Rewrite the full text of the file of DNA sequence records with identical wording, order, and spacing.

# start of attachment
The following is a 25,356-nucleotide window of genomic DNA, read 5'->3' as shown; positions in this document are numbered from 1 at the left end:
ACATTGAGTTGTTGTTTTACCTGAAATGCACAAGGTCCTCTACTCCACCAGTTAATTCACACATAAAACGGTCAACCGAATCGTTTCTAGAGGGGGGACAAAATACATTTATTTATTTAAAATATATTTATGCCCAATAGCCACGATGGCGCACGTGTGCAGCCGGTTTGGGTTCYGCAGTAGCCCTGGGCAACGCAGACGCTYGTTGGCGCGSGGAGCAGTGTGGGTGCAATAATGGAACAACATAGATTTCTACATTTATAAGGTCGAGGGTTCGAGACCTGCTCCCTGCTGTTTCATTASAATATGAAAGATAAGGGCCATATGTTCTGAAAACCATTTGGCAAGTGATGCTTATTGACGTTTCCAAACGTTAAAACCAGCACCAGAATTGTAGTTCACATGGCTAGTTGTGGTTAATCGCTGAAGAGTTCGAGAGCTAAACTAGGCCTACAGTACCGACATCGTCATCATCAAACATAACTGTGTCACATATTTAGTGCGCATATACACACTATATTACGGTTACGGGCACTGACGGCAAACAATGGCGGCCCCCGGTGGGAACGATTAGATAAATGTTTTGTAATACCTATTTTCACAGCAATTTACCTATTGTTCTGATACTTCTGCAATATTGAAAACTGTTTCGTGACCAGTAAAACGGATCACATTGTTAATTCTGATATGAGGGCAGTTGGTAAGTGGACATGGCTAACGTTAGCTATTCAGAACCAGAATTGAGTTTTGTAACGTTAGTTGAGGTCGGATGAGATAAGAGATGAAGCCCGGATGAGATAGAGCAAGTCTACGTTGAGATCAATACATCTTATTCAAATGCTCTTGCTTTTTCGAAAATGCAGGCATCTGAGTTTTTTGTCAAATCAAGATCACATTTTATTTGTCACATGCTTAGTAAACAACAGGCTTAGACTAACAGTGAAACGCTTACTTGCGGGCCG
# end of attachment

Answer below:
The following is a 25,356-nucleotide window of genomic DNA, read 5'->3' as shown; positions in this document are numbered from 1 at the left end:
ACATTGAGTTGTTGTTTTACCTGAAATGCACAAGGTCCTCTACTCCACCAGTTAATTCACACATAAAACGGTCAACCGAATCGTTTCTAGAGGGGGGACAAAATACATTTATTTATTTAAAATATATTTATGCCCAATAGCCACGATGGCGCACGTGTGCAGCCGGTTTGGGTTCYGCAGTAGCCCTGGGCAACGCAGACGCTYGTTGGCGCGSGGAGCAGTGTGGGTGCAATAATGGAACAACATAGATTTCTACATTTATAAGGTCGAGGGTTCGAGACCTGCTCCCTGCTGTTTCATTASAATATGAAAGATAAGGGCCATATGTTCTGAAAACCATTTGGCAAGTGATGCTTATTGACGTTTCCAAACGTTAAAACCAGCACCAGAATTGTAGTTCACATGGCTAGTTGTGGTTAATCGCTGAAGAGTTCGAGAGCTAAACTAGGCCTACAGTACCGACATCGTCATCATCAAACATAACTGTGTCACATATTTAGTGCGCATATACACACTATATTACGGTTACGGGCACTGACGGCAAACAATGGCGGCCCCCGGTGGGAACGATTAGATAAATGTTTTGTAATACCTATTTTCACAGCAATTTACCTATTGTTCTGATACTTCTGCAATATTGAAAACTGTTTCGTGACCAGTAAAACGGATCACATTGTTAATTCTGATATGAGGGCAGTTGGTAAGTGGACATGGCTAACGTTAGCTATTCAGAACCAGAATTGAGTTTTGTAACGTTAGTTGAGGTCGGATGAGATAAGAGATGAAGCCCGGATGAGATAGAGCAAGTCTACGTTGAGATCAATACATCTTATTCAAATGCTCTTGCTTTTTCGAAAATGCAGGCATCTGAGTTTTTTGTCAAATCAAGATCACATTTTATTTGTCACATGCTTAGTAAACAACAGGCTTAGACTAACAGTGAAACGCTTACTTGCGGGCCG